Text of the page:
In a twist of irony, Big Splash Water Park was nearly destroyed in a flood. That was in 1984, the first year the park was open. But the owners didn't want a watery grave to be the new park's fate. So they rebuilt it, and in the more than 30 years since, it has grown to far exceed the original in both size and scope.
Originally equipped with just a kiddie pool, the park now sprawls in every direction with colorful flumes, umbrella-shaded walkways, and a bevy of thrilling rides. For example, the famous Master Blaster tube-coaster shoots raft-riders through a course of gravity-defying twists and turns, and the towering Silver Bullet slide sends guests down a breathtaking 72-foot plummet. And after all the excitement, the Lazy River invites visitors to take it easy with a relaxing float free of kings hollering, "Get out of my moat!"
While chatting on the phone with a friend, Katrina Uhls had a startling realization: her kids had been playing video games for hours. She discovered that by effectively “unplugging” her kids, she could steer them toward more creative, introspective pastimes.
Now, as the owner of Unpluggits Playstudio, she fosters a safe, welcoming space where all kids can "unplug" and explore their artistic sides. Kids will find shelves stocked with play-doh, stamps, stencils, and other craft supplies. They can don smocks and wield nontoxic paints at miniature easels. Paint’n take projects give them personalized crafts to take home, such as picture frames and piggy banks useful for saving up to buy new toys or a gold-plated piggy bank. For more active playtime pursuits, kids can gambol toward the indoor playground, which features slides, a pirate ship, and air-hockey tables.
As kids explore the 3,000-square-foot studio, parents are welcome to cruise free WiFi or monitor tykes from the snack bar, which serves freshly ground organic coffee, juices, and soda. Special workshops open the space for toddler-specific activities, adults-only craft time, and parents' nights out.
Across nearly three-fourths of the United States, AMF Bowling Co. reverberates year-round as families, friends, and competitors send bowling balls in search of upright pins careening down slick lanes. The company first established itself as an industry leader in 1946, the same year the sport introduced automated pinspotters.
Today, more than 20 million bowlers annually make AMF their battleground for wars against pins. As the largest owner and and operator of bowling centers in the US, AMF locations offer high-tech scoring technology, a classic design, and a menu stocked with American-inspired classics such as wings, pizzas, burgers, and beer.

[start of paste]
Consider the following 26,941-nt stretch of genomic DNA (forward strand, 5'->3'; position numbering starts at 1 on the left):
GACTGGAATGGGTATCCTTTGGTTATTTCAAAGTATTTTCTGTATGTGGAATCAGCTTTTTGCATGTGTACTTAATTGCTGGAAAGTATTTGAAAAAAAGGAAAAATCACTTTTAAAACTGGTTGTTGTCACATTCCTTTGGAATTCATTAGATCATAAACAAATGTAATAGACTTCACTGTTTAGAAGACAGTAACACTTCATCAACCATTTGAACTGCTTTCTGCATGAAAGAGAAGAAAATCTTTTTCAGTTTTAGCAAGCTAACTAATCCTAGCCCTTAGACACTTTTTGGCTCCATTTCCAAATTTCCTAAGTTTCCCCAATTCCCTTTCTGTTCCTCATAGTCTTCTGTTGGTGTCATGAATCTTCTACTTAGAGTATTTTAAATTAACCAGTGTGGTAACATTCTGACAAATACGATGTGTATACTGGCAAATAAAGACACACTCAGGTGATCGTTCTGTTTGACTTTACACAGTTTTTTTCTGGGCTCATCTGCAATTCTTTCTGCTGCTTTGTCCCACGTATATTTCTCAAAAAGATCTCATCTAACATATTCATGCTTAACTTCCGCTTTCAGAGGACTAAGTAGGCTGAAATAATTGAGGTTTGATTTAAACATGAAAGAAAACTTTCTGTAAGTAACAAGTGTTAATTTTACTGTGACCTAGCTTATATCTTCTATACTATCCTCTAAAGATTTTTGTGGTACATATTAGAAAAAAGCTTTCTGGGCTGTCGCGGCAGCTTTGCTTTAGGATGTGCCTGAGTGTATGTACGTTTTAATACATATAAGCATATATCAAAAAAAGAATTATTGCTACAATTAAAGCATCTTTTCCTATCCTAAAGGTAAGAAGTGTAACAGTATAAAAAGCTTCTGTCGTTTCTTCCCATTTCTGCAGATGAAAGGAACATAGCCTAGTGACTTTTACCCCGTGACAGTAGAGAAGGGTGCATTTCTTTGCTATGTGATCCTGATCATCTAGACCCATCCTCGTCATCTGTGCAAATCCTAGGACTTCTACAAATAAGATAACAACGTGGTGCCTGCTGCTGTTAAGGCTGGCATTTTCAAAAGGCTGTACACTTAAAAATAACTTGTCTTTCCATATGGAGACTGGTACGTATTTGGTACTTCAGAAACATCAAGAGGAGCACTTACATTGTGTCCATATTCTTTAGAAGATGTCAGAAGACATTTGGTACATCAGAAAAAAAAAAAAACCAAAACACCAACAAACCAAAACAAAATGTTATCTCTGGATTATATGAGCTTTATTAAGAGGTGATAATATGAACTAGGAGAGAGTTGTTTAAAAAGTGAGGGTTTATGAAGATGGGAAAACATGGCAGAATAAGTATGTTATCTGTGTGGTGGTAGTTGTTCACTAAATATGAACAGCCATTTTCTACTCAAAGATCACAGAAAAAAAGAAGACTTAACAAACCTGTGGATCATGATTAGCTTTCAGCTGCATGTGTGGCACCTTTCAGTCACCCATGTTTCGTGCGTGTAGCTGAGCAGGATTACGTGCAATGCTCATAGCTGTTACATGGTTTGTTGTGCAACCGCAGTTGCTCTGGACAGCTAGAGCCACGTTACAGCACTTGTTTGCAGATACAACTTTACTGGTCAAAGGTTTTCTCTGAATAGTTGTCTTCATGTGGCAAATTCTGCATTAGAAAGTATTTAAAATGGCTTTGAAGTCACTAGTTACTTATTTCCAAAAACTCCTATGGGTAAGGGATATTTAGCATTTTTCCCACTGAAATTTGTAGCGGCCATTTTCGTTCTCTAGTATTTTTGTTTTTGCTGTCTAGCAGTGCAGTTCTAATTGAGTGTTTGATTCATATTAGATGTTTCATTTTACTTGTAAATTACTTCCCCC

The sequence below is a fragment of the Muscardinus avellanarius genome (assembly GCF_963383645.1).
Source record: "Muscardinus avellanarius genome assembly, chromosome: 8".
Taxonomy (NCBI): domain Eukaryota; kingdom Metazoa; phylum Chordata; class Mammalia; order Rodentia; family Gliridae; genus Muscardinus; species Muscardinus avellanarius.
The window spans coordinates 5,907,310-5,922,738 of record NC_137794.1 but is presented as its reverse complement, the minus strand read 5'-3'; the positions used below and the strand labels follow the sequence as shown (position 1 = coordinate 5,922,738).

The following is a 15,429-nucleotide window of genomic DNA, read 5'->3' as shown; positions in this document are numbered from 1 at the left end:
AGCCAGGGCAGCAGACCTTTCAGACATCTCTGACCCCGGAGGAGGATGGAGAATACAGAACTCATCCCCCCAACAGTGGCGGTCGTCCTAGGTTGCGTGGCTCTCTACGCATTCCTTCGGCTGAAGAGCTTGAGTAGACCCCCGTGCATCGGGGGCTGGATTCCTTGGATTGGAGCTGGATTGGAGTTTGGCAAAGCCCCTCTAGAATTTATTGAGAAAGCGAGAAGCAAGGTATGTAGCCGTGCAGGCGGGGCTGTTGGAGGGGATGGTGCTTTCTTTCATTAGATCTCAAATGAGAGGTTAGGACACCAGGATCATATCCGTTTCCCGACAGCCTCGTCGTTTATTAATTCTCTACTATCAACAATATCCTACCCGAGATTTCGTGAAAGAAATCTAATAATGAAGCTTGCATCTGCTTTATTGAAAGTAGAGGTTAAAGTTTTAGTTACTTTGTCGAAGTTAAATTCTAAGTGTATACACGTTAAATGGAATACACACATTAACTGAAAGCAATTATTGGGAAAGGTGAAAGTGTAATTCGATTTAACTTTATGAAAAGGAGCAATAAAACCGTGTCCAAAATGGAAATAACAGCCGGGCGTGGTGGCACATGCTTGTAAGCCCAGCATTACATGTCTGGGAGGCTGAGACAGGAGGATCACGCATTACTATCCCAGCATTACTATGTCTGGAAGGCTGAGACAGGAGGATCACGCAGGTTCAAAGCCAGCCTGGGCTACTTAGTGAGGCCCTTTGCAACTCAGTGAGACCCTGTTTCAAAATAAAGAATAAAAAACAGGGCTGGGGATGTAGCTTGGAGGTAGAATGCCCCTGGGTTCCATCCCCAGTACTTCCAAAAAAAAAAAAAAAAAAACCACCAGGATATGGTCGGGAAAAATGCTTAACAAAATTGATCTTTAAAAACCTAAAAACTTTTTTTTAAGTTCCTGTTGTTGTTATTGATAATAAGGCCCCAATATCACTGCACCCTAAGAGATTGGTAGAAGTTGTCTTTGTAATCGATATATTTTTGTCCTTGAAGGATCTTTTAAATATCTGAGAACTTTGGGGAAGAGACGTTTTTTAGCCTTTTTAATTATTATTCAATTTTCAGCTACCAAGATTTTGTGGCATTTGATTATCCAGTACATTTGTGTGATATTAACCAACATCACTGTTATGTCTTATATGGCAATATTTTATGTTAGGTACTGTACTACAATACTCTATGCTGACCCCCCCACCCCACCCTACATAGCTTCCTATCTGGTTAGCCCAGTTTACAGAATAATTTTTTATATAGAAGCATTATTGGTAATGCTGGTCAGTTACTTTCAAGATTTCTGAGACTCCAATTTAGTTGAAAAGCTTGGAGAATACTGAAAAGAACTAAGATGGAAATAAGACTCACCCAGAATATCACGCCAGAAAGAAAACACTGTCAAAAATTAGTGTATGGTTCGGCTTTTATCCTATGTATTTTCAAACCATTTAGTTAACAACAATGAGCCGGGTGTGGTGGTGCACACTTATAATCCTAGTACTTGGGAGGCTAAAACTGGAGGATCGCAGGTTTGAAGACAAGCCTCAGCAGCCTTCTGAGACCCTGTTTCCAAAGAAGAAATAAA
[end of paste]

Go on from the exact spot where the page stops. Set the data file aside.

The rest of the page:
My Little Dollhouse’s team of playtime experts creates a pastel-hued paradise for kids. A hand-painted stage is the focal point of the playroom and provides a spot for kids to model princess costumes as music plays and a disco ball glints and shimmers. Little ones can also play in and out of playhouses or receive manicures at the nail-painting station.
In addition to open playtime, My Little Dollhouses also hosts themed birthday parties during which guests have access to the center’s cache of costumes and accessories in a private party room and can put on a fashion show or dance. Staff members take all the guesswork out of setting up and cleaning up, and they furnish partygoers with baked treats, balloons, and party favors.
Clad in their families' colored tartans, members of more than 30 Scottish clans gather on festival grounds in Tulsa for the annual Scotfest, Oklahoma's largest Celtic music festival. Scottish traditions are passed on to festival patrons with a showcase of Highland crafts, educational workshops, and strongman Scottish games, in which more than 60 athletes compete in games that include tire flips, truck pulls, and tug of war.
Scotch tastings will feature Rubright & Hardagain answering questions about different types of scotch, the distilling process, and why some whiskies are resentful about being locked in barrels for years. Meanwhile, vendors refuel visitors with authentic Scottish food before sending them off to dance to traditional folk and Celtic rock acts such as Celtica, Tullamore, Wicked Tinkers, Seven Nations, Murder the Stout, and Celtic-influenced Texas rock band Cleghorn. A designated children's area is available for youngsters to play in.
Imagine a tropical beach plopped down in the middle of Muskogee, and you'll have a pretty good idea of what to expect at River Country Family Water Park. The azure waters of the Caribbean come to Oklahoma at this wet and wild adventure park, where guests can zip down twisting water slides or lounge in the gentle currents of a lazy river. There's plenty of sand to go with that water, too; kids can play on the tugboat beach while adults square off in games of volleyball or feast on sand-dipped nachos with that perfect crunch.